Restaurant bale fence coming down

The bale fence that was constructed at Moose Cave in Coronation, Alta. to create outdoor patio dining. ECA Review/J.Webster
Written by Terri Huxley

Dale Norton, owner of the Moose Cave in Coronation, came to Coronation council as a delegation regarding the recent concern raised surrounding a bale fence for patio usage.

With COVID-19 orders restricting restaurants from holding in-door dining service, many have been pushed to create outdoor spaces to accommodate.

The local restaurant has a one layer 4’ high straw bale fence with some areas with two layers.

The fence is approximately 3 1⁄2 to 4 ft wide and 3 – 4 feet from the street corner and is near the intersection control stop sign.

The town investigated the issue, finding the visibility to the oncoming traffic is not hindered by the fence, however, it would require a vehicle to pass the stop sign to see any oncoming traffic from the west on Railway Avenue.

Coronation’s Fire Chief, Chris Brearly has stated he has some concern about the straw bales being ignited by passersby or individuals with ill intentions.

Many residents and business owners have called to complain about the fence and have stated it is unsightly and a potential fire hazard they wish for all the bales to be removed.

Norton has been presented with the option of using the town’s snow fence free of charge but declined the offer prior to the meeting held on April 26.

“I don’t see anything wrong with what we are doing,” said Norton.

“A lot of people don’t like the look and feel it is a fire hazard,” replied Mayor Ron Checkel.

He added that other restaurants such as the Frontier Hotel are seeking building permits to make a patio ‘which is something easy to get’.

Norton shared he didn’t realize a permit was needed as the structure is not permanent.

As for the fence itself, Norton explained that the bales deter people from stealing their picnic tables and other outdoor items which do not come cheap.

“We don’t want to deter you from anything and make sure you succeed during this time,” said Dep. Mayor Mark Stannard.

During a recent meeting with Paintearth Economic Partnership Society (PEPS), it was suggested they help local eateries but have not kickstarted a program yet.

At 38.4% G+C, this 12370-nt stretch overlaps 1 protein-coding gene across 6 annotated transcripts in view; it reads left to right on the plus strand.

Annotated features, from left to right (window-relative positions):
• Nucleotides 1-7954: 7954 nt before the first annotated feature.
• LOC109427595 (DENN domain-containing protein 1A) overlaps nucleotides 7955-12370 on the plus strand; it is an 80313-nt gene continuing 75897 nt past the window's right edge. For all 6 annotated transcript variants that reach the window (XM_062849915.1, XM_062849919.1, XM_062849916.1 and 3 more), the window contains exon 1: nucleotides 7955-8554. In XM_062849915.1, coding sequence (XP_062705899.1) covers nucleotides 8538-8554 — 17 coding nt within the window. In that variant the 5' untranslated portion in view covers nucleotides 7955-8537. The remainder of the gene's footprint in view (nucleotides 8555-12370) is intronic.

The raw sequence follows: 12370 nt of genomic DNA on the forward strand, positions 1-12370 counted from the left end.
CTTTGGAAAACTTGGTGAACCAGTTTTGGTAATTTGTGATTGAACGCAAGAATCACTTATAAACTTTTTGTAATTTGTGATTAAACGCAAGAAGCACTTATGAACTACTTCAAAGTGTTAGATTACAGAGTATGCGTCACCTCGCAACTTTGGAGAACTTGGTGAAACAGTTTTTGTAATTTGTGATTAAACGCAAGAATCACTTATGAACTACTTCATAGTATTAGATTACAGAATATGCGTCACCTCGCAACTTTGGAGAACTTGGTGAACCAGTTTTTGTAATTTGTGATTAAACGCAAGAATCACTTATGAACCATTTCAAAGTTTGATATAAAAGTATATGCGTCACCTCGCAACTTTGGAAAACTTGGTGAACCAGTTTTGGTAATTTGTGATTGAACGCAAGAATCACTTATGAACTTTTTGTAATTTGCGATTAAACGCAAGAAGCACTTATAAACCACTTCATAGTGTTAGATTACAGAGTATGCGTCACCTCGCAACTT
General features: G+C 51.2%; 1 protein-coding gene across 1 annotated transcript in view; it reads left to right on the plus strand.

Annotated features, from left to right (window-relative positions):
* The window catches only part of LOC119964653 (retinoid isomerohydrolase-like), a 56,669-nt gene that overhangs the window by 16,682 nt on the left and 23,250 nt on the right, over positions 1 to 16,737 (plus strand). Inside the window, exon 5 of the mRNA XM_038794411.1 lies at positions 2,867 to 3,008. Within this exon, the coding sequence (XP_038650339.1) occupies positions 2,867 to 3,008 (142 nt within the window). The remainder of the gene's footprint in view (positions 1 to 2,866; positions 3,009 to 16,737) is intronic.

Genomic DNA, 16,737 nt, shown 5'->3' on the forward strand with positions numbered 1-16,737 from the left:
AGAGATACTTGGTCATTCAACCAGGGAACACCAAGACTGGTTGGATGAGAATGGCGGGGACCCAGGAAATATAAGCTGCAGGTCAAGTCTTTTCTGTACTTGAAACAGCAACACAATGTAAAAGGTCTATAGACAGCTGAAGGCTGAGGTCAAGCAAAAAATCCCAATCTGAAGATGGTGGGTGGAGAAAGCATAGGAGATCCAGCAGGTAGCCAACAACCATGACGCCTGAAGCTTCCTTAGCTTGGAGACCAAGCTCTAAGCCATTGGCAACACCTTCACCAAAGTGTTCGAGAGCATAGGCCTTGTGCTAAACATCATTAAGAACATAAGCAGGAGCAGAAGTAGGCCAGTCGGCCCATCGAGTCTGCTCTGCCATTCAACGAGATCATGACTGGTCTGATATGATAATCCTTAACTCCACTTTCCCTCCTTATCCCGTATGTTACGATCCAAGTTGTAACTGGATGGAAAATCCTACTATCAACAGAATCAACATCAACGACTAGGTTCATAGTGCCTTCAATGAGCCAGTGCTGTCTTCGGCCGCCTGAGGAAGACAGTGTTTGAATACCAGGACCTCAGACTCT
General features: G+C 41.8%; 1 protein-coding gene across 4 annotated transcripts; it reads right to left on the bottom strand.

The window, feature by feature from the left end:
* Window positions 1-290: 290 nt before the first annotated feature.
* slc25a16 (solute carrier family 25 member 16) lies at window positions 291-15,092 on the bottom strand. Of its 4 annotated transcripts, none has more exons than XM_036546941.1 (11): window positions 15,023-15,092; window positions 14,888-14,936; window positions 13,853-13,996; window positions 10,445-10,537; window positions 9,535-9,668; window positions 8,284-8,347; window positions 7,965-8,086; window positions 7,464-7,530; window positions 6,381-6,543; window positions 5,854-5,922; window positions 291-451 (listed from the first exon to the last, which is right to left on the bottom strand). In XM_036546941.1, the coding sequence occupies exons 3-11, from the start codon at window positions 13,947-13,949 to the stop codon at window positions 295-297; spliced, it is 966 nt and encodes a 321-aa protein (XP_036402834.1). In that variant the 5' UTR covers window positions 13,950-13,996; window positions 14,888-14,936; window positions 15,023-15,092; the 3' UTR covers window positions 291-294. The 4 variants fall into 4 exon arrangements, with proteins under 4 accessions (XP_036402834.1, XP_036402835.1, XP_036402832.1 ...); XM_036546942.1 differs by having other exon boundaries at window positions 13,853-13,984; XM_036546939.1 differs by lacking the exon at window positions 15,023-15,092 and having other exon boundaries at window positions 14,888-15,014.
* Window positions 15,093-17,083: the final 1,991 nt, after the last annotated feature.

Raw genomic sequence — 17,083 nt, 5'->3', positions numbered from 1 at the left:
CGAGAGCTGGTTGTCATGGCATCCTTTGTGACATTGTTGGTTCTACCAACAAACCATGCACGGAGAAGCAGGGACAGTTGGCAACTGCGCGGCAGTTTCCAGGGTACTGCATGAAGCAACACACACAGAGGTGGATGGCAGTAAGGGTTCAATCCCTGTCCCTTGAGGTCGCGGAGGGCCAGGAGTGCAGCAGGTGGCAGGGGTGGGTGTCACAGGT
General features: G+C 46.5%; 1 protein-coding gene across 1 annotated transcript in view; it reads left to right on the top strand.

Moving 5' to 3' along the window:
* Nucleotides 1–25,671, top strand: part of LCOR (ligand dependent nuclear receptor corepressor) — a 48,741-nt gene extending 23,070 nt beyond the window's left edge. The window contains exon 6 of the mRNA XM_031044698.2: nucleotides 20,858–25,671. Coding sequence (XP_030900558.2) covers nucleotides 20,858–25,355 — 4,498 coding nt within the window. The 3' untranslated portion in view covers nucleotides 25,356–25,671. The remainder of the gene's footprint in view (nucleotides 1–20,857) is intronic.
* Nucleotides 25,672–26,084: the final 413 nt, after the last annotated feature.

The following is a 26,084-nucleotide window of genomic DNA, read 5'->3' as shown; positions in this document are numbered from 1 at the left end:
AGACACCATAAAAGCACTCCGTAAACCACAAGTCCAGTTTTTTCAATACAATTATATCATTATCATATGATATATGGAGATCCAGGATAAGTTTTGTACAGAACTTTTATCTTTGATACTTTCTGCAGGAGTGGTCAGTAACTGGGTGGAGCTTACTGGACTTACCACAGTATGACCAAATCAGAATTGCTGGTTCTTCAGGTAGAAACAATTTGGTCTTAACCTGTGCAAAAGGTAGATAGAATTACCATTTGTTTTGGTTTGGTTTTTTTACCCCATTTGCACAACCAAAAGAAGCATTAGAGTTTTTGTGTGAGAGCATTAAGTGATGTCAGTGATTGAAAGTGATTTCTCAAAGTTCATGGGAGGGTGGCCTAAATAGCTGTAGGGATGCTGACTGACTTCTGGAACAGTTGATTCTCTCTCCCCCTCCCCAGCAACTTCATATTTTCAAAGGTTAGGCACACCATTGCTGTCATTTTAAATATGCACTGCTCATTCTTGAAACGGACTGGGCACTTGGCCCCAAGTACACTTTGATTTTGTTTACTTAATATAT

Coun. Jackie Brigley suggested Norton use the slab fencing often used for the rodeo as it is owned by the town combined with some cement blocks to avoid stealing, at no charge.

Council offered to have public works help move the bales out as well.

Norton agreed to this solution.

 

Municipal grant allocations, projects

Currently, the provincial government has provided the town with the 2021 Municipal Stimulus Program (MSI) and Gas Tax Fund numbers.

The police costing download has begun this year as well.

Federal Gas Tax came to $56,284 which has been scheduled to continue purchasing water metres and MXU’s for the municipality for this year and the following year for the full amount.

This also includes an additional $50,000 from the MSI carry over that will complete the purchase of two years’ worth of water metres and LTE units.

For MSI Operating, $60,786 will be used to provide funding as it has over the last few years to the different municipal departments and societies for operating expenses.

The Coronation Fire Department asked for $7,500, Coronation Library for $21,835, $26,450 for PEPS and $6,000 for recreation.

The MSP grant yielded $111,000.

In the 2020-year council allocated the MSP Grant to continue the work to be done on Diana Lane.

Currently, two companies have been requested to provide the municipality with updated quotes to begin work on these sections of road upon approval.

This grant can possibly be used for sidewalk repairs but would need to submit a change in scope to the Alberta Government application for the grant.

A project for the Alberta Community Partnership Opportunities (ACP) grant is on hold until Coronation and Paintearth County find further additional construction funding for the new building.

This grant can also be reallocated if council and the county council wish for arbitration for the recreation negotiations. 

However, both parties will need to agree to have the change made over to fund arbitration.
The remaining MOST grant amounting to  $53,868.37 will be used to help alleviate pandemic pains.

From the approximate $100,000 received, the town purchased virtual communications equipment for council chambers, upgraded laptops for staff and council, paid for COVID-19 related hours for staff, purchased disinfectant equipment for the arena, bowling alley and swimming pool as well as personal protective equipment for staff and council.

Council passed the municipal grant allocations and projects as presented.

 

Terri Huxley

ECA Review

About the author

Terri Huxley

Terri grew up on a grain farm near Drumheller, Alberta with an eye for the beautiful and uncharted. Living in such a unique and diverse area has helped her become the photographer and reporter she is today.

Coming from the East Central region getting this newspaper on her dinner table growing up, it helped her understand the community she now serves.

In May 2019, Terri was awarded Alberta Weekly Newspaper Association (AWNA) Canada's Energy Citizens Photographic Awards Sports Action – First Place as well as first for the same sports action image nationally with the Canadian Community Newspaper Association (CCNA). Fast forward to 2020, she has won second in the same category for the AWNA.